It was a simple, yet revealing summary of the problems plaguing Pennsylvania's businesses. "Please stop trying to 'fix' it," the business owner begged. "Leave us alone." That plaintive plea came as three new studies show our state's economy is sagging under the weight of new regulations, higher taxes, and unsustainable government spending.
Recovery from the Great Recession of 2008-2009 has been one of the slowest in history. But, some states have bounced back faster and farther than others. Pennsylvania is not one of those states. The Fall 2016 Keystone Business Climate Survey conducted by the Lincoln Institute of Public Opinion Research found half of the business owners/chief executive officers surveyed saying the state's business climate has gotten worse over the past six months, and only five percent reporting improving business conditions.
Like other states the people who actually run businesses reported a dramatic deterioration in economic conditions in Pennsylvania during the Great Recession. Optimism returned briefly during the Corbett Administration, but tanked less than three months into Governor Tom Wolf's tenure.
Governor Wolf began his administration pushing for historic increases in both state spending and in taxes. The Republican-controlled legislature successfully derailed that effort last year, but then caved into $1.4 billion in higher spending this year — earning the disapproval of 86% of the owners/CEOs. All of this creates a climate of uncertainty leaving one owner to comment: "We expect another shoe to drop making it difficult to operate in Pennsylvania."
The biggest shoe that hasn't dropped is who will pay to bail out Pennsylvania's massively underfunded public pension system. Business owners fear a significant portion of that burden will fall upon them. And the problem is, to use a currently popular word, huge.
The American Legislative Exchange Council (ALEC) recently released a study of state pension systems entitled Unaccountable and Unaffordable. It pegged Pennsylvania's unfunded pension liability at nearly $212 billion dollars. The commonwealth has amassed the 44th largest unfunded pension liability among the fifty states.
Compounding the problem is Pennsylvania has little room in which to maneuver in finding new revenue streams (taxes) to fund the public pension system. The Tax Foundation's State Business and Tax Climate Index found we have the 24th highest state tax burden in the nation. We already have the most damaging taxes on the books: the Personal Net Income tax, Corporate Net Income tax, and a broad-based state sales tax. Already suffering from a poor tax climate, any move to expand, increase or create new taxes would further erode our competitiveness.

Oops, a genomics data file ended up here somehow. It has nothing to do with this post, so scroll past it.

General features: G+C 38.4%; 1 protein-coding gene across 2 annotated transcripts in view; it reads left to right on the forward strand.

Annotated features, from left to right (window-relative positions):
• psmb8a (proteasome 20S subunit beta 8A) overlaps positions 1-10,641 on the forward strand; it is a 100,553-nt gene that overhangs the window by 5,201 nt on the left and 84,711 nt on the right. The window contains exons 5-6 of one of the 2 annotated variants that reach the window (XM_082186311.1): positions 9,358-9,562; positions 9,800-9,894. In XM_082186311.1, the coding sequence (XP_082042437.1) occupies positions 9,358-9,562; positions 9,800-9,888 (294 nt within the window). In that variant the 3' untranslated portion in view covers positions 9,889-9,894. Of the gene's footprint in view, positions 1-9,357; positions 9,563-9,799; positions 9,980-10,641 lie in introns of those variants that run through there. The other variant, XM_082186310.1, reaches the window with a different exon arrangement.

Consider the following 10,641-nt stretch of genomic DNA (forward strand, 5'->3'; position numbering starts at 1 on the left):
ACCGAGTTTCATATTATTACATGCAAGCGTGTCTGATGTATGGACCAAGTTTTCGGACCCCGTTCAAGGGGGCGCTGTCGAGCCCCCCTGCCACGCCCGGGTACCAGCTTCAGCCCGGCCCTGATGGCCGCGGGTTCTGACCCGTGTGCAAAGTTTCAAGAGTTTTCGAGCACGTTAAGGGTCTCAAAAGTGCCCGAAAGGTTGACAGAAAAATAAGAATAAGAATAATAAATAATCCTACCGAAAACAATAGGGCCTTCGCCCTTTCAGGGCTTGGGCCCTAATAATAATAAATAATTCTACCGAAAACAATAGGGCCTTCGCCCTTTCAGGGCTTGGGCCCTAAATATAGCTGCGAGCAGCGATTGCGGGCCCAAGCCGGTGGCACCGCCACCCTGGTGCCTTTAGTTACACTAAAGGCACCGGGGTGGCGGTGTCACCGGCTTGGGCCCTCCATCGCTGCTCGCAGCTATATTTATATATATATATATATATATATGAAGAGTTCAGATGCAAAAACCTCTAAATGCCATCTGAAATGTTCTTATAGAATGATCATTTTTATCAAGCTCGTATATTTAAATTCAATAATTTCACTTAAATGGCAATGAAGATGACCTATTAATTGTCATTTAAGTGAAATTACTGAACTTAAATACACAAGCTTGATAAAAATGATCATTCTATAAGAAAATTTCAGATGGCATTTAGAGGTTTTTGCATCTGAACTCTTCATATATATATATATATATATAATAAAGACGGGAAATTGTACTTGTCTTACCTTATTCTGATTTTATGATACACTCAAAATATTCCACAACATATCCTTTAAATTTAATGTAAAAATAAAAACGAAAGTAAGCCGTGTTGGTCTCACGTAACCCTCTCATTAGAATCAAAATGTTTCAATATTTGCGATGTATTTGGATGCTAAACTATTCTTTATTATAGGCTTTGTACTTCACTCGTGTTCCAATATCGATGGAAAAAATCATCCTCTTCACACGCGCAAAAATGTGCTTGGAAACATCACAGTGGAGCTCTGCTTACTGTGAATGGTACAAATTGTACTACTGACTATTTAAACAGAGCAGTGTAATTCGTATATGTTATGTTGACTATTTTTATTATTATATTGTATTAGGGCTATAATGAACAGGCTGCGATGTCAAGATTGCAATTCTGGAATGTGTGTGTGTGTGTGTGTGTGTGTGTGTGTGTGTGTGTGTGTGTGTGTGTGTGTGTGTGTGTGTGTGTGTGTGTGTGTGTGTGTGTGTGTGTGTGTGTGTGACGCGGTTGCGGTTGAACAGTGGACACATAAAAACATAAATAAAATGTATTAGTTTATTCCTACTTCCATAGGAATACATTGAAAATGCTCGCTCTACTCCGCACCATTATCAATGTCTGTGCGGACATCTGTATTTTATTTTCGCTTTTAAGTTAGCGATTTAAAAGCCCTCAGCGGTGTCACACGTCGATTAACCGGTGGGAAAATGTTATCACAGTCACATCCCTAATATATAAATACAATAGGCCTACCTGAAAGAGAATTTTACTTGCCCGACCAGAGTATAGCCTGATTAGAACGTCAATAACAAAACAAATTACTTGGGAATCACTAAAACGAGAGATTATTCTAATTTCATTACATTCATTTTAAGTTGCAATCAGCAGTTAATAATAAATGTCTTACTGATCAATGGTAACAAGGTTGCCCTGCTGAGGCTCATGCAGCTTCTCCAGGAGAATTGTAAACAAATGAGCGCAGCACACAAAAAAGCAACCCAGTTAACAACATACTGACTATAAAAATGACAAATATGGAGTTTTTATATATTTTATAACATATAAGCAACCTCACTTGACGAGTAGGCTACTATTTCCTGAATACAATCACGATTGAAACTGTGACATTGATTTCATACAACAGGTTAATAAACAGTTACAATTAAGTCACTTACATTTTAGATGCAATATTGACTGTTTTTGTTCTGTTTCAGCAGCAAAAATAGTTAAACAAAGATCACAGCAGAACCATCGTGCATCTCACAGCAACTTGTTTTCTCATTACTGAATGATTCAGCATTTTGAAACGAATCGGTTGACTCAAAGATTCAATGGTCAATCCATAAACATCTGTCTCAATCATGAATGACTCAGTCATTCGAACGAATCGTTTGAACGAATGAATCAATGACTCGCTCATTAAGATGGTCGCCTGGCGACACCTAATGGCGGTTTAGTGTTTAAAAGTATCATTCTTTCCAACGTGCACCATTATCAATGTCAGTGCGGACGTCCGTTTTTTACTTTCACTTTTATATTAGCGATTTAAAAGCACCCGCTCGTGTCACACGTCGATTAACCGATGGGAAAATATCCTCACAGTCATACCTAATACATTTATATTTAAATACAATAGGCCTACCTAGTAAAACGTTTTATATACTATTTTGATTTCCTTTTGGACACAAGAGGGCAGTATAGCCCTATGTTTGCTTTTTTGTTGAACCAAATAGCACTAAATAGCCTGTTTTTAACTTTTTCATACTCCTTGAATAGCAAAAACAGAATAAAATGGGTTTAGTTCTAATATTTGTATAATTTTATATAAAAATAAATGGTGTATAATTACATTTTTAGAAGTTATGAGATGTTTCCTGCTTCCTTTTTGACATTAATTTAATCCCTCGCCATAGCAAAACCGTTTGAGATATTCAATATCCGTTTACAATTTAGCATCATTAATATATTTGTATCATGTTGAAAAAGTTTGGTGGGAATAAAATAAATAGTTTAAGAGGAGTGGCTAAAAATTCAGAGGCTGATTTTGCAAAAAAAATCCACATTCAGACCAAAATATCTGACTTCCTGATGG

These factors weigh heavily on the minds of business owners/CEO as they consider locating or expanding in Pennsylvania. Forty percent said Governor Wolf's proposed tax hikes have caused them to not expand their businesses. That factor was second only to the explosion of new federal regulations in impeding business growth.
Why should non-business owners care about all of this? Business relocation into Pennsylvania and the expansion of existing businesses will result in the creation of new jobs. Penn's Woods has lagged the national average in job creation in large measure due to state taxes and regulations. The 2016 Keystone Business Climate Survey found 21% of the responding businesses reduced their employee compliment over the past six months while only 11% added employees.
Thus Pennsylvania continues on a downward spiral. And there is little optimism among those on the front lines of business activity in the state for improvement at any point in the near future. Uncertainty is Kryptonite to business development. At the state level uncertainty abounds. Governor Wolf continues to press for increased spending and higher taxes at a time when the commonwealth already faces a structural budget deficit. The recent record of legislative Republicans has shaken confidence in their ability to either deal with cost drivers like the pension crisis or to successfully oppose future tax hikes.
The bottom line is Pennsylvania's business climate will not improve, and significant job creation resume, until and unless state government gets spending under control, addresses the looming pension crisis, cuts onerous regulations and provides some measure of tax relief to businesses ready to expand but which are being held back by the heavy hand of government.
(Lowman S. Henry is Chairman CEO of the Lincoln Institute and host of the weekly Lincoln Radio Journal. His e-mail address is firstname.lastname@example.org.)
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